We think the terms of the contract at issue in this case clearly manifest an intention of the parties that time be of its essence. In addition to including a provision for the seller's declaration of a forfeiture upon the purchasers' default in paying the monthly installments on the purchase price, which generally has been held to make time essential, 77 Am.Jur.2d Vendor and Purchaser § 76 (1975), the parties specifically agreed to an acceptable leeway in the Bells's remittance of payments, namely, a thirty-day grace period.

Our conclusion that time is of the essence of the contract is reinforced by the parties' testimony concerning their conduct under the agreement. The Bells compliantly made all payments prior to the dates when due or within the thirty-day grace period until August 1982. Moreover, Coots unequivocally indicated her intention to strictly enforce the terms of the contract by filing suit for recovery of possession on the two occasions that the Bells failed to make their payments by the end of the grace period. There should be no serious doubt that the words and actions of the parties indicate that time is of the essence of this contract.

Next, we consider the Bells's assertion that they were entitled to be called upon to perform and given a reasonable time in which to do so. For this proposition, they rely upon the case of Wilson v. Thompson, 255 Ala. 165, 51 So. 2d 20 (1951), in which this court stated:

It is well settled that to rescind a land sale contract for the failure of the other party, the party complaining of such failure must call upon the other to perform and give him a reasonable time after notice in which to comply or be foreclosed. [Citations omitted.]

255 Ala. at 169, 51 So. 2d at 24. We think their reliance is misplaced. The above-quoted rule is applicable to contracts requiring performance within a reasonable time. Johnston v. Rothenberg, 270 Ala. 304, 308, 118 So. 2d 744, 747 (1960); it does not pertain to contracts when time is of the essence. See Sims v. City of Birmingham, 254 Ala. 598, 608, 49 So. 2d 302, 311 (1950). Consequently, absent Coots's waiver of the time requirement in the contract,[1]*270 she was entitled to the strict enforcement of the terms of the agreement, including the forfeiture provision, without giving prior notice to the Bells. 77 Am.Jur.2d Vendor and Purchaser § 81 (1975). See Sims v. City of Birmingham, 254 Ala. at 609, 49 So. 2d at 313.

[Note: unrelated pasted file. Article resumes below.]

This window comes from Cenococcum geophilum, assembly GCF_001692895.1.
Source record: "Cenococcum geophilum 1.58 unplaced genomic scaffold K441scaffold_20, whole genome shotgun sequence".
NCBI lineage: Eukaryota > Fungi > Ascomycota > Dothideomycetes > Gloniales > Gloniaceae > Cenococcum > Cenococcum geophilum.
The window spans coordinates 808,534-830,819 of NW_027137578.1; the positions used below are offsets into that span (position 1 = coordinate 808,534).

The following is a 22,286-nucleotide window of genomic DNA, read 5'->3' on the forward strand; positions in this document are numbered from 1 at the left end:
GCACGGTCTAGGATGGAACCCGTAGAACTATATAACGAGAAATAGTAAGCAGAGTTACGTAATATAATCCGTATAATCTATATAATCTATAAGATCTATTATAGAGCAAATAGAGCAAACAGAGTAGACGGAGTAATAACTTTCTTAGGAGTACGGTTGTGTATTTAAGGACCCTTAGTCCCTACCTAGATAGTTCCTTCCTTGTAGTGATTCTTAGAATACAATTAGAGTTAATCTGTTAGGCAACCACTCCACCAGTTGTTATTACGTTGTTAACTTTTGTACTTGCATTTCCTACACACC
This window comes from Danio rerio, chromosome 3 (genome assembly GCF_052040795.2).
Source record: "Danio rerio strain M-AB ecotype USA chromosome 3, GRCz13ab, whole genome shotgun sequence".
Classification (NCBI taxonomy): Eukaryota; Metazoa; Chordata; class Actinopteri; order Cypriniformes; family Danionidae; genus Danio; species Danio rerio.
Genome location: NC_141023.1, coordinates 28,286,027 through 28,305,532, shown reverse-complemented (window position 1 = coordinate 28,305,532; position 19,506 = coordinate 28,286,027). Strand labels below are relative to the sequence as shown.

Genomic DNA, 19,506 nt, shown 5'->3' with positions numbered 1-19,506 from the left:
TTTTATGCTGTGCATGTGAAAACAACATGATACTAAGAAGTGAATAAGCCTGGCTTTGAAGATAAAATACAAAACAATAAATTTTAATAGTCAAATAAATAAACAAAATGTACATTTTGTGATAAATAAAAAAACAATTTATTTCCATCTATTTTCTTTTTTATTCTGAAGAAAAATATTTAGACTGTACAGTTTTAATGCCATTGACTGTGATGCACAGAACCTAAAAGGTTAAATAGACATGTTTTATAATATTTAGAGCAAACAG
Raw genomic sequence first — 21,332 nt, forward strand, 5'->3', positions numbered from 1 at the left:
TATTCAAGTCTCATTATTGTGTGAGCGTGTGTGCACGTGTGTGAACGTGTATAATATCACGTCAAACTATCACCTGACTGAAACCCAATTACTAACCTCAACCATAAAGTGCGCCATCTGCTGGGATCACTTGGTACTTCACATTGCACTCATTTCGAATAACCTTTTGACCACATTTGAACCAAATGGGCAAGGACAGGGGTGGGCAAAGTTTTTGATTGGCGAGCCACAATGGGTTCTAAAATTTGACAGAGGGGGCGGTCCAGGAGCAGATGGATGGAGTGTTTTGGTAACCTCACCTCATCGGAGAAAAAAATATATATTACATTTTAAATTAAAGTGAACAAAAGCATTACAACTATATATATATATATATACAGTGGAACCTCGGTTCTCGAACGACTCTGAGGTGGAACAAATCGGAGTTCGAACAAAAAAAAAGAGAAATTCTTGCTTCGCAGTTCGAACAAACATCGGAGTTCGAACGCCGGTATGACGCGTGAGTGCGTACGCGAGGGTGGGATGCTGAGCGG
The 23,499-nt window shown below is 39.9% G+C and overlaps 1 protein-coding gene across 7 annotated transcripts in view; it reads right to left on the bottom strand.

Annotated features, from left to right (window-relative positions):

For the foregoing reasons, the judgment of the trial court is affirmed.


TORBERT, C.J., and FAULKNER, ALMON and EMBRY, JJ., concur.


[1] We think the trial court's tacit conclusion that Coots was not estopped to recover possession by her conduct was not plainly or palpably erroneous. Satterfield v. Decker, 437 So. 2d 506 (Ala. 1983). The record contains evidence sufficient to sustain such a finding. Moreover, that finding comports with the general rule that

... the vendor's acceptance of one or more payments subsequent to the time specified in the agreement does not necessarily waive his right to object to the vendee's delinquency as to future payments, or preclude him from insisting on strict performance in the future and declaring a forfeiture for the vendee's default as to future payments.

77 Am.Jur.2d Vendor and Purchaser § 81 (1975).